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Benjamin Disraeli


Benjamin Disraeli by Sir John Everett Millais (npg)

Disraeli at Osborne by Theo Blake Wirgman

MP and author, Lord Beaconsfield who was Prime Minister twice during Queen Victoria’s reign, 1868 and 1874-80. He helped to create the modern Conservative Party’s policies and direction. 

In world affairs, he was instrumental in the British purchase of the majority of shares of the Suez Canal, securing the route to India. He told the Queen “It is settled, you have it madam.” He also worked to promote peace in the Balkans at a time when it was the most unstable part of Europe. The decline of the Ottoman Empire led to the Congress of Berlin, in 1878, which brought peace to the region.

At home, he helped pass the Parliamentary Reform Act bringing an end to Rotten Boroughs and even introduced a Factory Act to protect worker’s rights and Public Health Acts to safeguard food. But being Prime Minister during wars in Afghanistan and South Africa made his government unpopular.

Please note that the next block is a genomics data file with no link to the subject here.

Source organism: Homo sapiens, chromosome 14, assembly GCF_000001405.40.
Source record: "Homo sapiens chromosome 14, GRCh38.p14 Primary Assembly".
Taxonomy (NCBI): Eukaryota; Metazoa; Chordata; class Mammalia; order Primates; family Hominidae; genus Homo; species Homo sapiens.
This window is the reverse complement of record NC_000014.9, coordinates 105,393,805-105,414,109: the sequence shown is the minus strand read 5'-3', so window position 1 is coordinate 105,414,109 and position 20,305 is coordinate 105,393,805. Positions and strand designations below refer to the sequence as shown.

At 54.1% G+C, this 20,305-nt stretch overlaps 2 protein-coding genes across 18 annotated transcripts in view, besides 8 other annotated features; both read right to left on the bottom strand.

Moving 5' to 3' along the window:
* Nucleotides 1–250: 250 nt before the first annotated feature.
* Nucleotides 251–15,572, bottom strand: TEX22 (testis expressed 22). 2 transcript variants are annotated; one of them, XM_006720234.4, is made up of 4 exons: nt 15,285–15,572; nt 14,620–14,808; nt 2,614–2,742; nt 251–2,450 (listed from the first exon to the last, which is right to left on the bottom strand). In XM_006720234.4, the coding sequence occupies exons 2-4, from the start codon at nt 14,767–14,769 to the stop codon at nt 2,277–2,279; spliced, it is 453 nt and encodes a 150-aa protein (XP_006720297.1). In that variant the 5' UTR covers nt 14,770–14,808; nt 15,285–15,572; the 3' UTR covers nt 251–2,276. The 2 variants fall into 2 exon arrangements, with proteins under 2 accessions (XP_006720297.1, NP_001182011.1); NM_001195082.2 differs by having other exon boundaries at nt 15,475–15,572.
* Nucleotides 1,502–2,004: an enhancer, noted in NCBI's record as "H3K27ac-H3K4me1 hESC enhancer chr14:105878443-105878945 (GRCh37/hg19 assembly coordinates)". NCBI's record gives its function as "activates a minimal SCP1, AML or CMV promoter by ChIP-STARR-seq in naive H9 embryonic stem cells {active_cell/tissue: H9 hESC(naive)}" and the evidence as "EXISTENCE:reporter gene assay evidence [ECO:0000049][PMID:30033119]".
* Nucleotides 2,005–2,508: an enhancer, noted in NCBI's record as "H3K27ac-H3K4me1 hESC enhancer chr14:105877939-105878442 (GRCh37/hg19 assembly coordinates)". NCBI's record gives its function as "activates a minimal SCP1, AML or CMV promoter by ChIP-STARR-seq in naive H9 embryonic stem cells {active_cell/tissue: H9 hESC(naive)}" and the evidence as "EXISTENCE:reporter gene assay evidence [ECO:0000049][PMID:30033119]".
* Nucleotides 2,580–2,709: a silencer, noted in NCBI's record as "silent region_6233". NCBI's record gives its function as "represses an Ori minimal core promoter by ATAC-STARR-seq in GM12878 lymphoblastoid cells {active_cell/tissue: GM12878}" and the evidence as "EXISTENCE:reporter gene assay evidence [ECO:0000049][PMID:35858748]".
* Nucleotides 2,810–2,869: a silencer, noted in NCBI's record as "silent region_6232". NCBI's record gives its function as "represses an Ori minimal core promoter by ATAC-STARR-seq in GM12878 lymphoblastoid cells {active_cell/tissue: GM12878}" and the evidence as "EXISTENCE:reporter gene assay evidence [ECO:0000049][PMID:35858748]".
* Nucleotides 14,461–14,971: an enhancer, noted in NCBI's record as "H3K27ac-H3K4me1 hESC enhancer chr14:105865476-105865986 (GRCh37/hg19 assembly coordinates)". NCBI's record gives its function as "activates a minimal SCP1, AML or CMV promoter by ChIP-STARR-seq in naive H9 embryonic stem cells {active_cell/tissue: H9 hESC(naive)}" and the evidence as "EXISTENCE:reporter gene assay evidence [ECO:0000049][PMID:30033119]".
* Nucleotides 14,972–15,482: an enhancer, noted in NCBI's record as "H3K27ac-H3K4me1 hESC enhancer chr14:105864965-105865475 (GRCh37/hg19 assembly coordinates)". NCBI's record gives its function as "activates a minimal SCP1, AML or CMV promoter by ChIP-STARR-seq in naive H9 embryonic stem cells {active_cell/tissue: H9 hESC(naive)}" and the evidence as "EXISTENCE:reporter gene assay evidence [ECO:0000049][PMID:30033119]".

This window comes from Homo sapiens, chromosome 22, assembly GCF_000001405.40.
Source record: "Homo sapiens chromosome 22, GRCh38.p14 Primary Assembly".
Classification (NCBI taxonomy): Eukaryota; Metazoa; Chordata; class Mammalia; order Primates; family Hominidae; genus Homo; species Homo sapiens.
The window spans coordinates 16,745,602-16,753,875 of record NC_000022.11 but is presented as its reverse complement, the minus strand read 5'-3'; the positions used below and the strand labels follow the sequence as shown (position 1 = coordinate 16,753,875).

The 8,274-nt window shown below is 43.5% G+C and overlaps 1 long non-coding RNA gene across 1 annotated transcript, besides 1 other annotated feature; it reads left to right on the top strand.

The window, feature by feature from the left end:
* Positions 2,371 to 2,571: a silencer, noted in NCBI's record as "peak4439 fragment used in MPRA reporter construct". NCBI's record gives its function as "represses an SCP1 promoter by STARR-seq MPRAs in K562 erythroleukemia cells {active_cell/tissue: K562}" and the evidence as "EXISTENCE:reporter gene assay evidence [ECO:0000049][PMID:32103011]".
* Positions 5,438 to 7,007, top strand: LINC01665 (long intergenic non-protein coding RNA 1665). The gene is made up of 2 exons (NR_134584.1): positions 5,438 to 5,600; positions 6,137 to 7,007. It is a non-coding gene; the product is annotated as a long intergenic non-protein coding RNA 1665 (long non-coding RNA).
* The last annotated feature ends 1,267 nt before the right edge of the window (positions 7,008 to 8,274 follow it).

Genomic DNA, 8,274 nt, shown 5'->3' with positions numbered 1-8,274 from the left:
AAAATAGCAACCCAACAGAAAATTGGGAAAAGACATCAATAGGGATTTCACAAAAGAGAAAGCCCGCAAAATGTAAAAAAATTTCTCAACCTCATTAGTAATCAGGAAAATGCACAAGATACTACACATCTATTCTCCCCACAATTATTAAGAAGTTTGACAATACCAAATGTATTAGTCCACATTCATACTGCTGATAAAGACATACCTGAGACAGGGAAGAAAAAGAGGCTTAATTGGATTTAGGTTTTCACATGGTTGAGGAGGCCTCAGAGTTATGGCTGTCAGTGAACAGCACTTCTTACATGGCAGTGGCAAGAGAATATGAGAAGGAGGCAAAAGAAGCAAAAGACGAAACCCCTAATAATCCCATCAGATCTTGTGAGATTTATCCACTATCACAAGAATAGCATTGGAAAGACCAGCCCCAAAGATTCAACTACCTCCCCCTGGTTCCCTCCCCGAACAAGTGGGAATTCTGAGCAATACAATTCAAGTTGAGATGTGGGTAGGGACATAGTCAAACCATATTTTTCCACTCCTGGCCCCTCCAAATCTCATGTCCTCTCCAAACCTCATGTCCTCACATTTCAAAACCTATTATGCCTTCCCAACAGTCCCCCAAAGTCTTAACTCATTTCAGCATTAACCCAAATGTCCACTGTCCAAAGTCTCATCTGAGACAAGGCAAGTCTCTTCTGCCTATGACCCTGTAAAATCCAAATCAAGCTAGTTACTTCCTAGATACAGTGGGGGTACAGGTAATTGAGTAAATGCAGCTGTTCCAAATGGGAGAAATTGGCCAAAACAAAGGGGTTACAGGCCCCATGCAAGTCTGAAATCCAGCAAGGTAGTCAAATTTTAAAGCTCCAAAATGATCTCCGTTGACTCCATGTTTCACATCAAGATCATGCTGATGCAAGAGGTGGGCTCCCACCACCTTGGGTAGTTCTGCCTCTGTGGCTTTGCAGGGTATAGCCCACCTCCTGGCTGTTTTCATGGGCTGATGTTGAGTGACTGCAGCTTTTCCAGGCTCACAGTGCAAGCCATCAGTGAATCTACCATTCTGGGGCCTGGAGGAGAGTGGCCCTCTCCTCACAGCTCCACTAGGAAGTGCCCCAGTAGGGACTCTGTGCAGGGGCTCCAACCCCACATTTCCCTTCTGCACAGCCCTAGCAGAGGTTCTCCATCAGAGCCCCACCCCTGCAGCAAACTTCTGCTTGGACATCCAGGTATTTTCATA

Disraeli visited Osborne frequently as the guest of the Queen. He cultivated a relationship with Victoria based on flattery and over-politeness saying Everybody likes flattery; and, when you come to royalty, you should lay it on with a trowel.

When the Queen realised that Tsar Alexander II held a higher title than her, as Emperor of Russia she persuaded Disraeli to introduce the Royal Titles Bill that officially recognised her as Empress of India and the British Empire.

When he died in 1881 Victoria sent a wreath of primroses to be laid on Disraelis coffin, with the words His favourite flowersAnd later she wrote “…dear Ld. Beaconsfield was one of my best, most devoted, & kindest of friends, as well as wisest of counsellors. His loss is irreparable, to me & the country…”

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